Written by Dave Gil de Rubio, firstname.lastname@example.org Friday, 15 November 2013 00:00
Even though Sly Stone is best known to music fans through a handful of hit songs that are standards on oldies radio, the fact is, this Denton, TX, native was a game changer. Not only did he lead a multi-racial co-ed band at a time when most rock bands were predominantly made of white male members, but Stone was a multiple creative threat — singer/songwriter/producer/all-around visionary. By virtue of the doors he kicked down in the music industry and pop culture, his immensely talented acolyte Prince was able to walk through and take everything to the next level. This 4-CD set does an excellent job burnishing the man and his group’s legacy in the year of his 70th birthday by way of 77 chronologically arrayed tracks that include 17 previously unreleased recordings. Capping it all off are excellently written liner notes by authorized Sly & the Family Stone biographer Jeff Kaliss and exquisite track-by-track annotations featuring insights from numerous people involved with the group, up to and including original band members Greg Errico, Larry Graham, Jerry Martini, Cynthia Robinson and Sly Stone himself.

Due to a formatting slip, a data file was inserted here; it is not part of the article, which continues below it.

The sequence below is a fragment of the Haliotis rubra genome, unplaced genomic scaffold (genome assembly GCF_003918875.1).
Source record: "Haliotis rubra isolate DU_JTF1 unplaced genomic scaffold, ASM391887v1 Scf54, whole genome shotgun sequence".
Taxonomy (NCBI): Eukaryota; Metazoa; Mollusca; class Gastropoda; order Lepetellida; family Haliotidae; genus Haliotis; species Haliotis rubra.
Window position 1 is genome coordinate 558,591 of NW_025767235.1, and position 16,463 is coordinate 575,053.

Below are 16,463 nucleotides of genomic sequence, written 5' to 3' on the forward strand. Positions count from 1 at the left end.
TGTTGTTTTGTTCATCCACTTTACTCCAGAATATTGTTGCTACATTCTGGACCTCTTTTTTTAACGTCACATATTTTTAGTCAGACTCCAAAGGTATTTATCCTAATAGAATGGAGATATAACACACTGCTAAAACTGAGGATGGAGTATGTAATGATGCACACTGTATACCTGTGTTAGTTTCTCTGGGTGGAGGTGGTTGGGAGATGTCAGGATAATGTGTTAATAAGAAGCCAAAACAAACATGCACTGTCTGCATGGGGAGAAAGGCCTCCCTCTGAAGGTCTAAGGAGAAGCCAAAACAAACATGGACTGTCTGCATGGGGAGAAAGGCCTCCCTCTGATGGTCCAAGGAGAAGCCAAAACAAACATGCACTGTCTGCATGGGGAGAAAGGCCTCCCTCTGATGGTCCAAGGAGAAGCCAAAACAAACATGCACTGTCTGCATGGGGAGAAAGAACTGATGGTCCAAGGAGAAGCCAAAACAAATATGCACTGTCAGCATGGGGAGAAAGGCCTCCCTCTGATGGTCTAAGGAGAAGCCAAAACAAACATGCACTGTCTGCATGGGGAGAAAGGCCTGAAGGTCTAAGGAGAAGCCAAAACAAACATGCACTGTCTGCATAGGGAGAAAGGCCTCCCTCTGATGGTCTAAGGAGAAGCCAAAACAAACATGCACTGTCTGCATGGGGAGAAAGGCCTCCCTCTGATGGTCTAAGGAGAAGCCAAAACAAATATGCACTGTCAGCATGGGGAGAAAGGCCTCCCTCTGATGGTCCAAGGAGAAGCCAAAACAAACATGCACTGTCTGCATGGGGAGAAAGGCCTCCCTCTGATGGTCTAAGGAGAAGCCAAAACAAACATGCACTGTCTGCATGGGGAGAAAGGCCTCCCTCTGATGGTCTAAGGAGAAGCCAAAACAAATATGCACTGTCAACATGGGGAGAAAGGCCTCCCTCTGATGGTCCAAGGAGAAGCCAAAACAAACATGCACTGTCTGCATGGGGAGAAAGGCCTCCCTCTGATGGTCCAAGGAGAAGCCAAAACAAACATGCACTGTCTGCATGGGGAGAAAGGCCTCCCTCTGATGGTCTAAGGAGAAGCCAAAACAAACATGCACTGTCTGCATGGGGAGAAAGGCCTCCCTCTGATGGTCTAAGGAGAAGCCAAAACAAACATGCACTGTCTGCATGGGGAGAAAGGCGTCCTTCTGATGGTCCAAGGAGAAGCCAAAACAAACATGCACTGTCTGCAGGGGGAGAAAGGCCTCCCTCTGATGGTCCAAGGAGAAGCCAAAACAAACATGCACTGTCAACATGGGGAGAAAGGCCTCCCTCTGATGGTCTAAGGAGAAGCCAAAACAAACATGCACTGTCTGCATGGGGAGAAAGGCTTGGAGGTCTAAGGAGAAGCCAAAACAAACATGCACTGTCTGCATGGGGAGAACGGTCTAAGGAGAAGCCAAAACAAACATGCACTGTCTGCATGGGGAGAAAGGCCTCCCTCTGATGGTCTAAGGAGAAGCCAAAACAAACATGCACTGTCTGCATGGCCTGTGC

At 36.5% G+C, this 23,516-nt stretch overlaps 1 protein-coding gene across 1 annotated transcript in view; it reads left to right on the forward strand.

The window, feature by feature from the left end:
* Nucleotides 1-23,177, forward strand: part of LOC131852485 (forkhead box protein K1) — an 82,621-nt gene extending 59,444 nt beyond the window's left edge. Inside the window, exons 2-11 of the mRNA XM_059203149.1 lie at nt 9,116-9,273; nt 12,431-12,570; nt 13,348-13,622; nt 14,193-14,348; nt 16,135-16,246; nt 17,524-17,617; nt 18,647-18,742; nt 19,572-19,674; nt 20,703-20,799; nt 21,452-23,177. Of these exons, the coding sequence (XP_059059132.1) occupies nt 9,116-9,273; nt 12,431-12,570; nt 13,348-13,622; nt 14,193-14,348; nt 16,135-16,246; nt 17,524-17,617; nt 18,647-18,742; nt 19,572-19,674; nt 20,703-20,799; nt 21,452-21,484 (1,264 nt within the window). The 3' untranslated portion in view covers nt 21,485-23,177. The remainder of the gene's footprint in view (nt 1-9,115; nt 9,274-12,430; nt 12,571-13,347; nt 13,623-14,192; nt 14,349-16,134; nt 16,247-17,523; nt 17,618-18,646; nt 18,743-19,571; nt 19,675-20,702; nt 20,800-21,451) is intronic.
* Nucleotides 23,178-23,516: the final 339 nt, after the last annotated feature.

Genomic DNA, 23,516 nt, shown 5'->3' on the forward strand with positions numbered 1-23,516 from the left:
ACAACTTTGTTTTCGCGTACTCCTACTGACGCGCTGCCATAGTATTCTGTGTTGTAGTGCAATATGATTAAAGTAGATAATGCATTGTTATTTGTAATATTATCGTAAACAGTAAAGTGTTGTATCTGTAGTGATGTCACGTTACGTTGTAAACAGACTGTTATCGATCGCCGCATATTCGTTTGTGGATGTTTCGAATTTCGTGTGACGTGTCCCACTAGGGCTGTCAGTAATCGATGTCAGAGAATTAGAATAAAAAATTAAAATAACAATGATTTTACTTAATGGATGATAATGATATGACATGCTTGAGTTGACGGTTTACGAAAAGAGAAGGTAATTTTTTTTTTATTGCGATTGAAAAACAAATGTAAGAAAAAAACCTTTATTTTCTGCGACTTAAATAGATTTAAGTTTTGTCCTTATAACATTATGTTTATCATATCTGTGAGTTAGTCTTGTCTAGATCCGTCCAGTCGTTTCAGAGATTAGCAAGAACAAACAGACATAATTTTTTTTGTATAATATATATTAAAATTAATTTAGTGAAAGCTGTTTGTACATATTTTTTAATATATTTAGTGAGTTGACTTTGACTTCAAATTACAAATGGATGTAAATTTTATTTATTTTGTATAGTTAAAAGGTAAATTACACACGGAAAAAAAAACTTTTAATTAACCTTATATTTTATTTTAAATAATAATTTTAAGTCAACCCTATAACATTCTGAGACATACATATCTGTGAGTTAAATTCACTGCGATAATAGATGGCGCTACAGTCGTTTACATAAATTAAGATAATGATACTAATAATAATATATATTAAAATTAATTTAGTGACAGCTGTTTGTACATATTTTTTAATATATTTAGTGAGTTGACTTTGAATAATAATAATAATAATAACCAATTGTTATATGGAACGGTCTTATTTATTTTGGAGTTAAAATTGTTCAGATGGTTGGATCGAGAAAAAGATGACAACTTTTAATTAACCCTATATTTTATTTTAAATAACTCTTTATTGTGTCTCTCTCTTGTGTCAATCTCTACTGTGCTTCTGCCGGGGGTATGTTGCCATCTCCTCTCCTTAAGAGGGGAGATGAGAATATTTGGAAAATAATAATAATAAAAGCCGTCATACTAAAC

But in the end, it’s the music that’s all the proof you need. Starting with early recordings made when Sly was going by his birth name Sylvester Stewart as a staff producer for Autumn Records, you can hear the mix of surf music, ’50s rock and roll, and rhythm and blues to go with hints of jazz and blues sprinkled throughout songs like “I Just Learned How to Swim” and “Buttermilk, Pt. 1.” There are of course those jubilant timeless singles like “Dance to the Music,” “Everyday People” and “I Want To Take You Higher” all overflowing with optimism, infectious horn arrangements, timeless harmonies and enough funk to launch George Clinton’s Mothership. And while drugs, cynicism and the Summer of Love’s idealism taking a darker and sordid turn wound up having Stewart’s music take on a much more sinister overtone, there’s still plenty to sup on here. Of particular note are Sly & the Family Stone’s performances from 1970’s Isle of Wight Festival that includes a killer version of “Stand!” to go with an equally excellent medley of “Music Lover/I Want to Take You Higher/Music Lover.” Highlights also include latter-day singles like “If You Want Me to Stay” and “Family Affair” along with lo-fi gems like “Luv N’ Haight” and the relentlessly rhythmic “Loose Booty.” Higher! winds up being the proper tribute to a man whose singular influence is lost amid drug-fueled foibles that wound up sidetracking him permanently.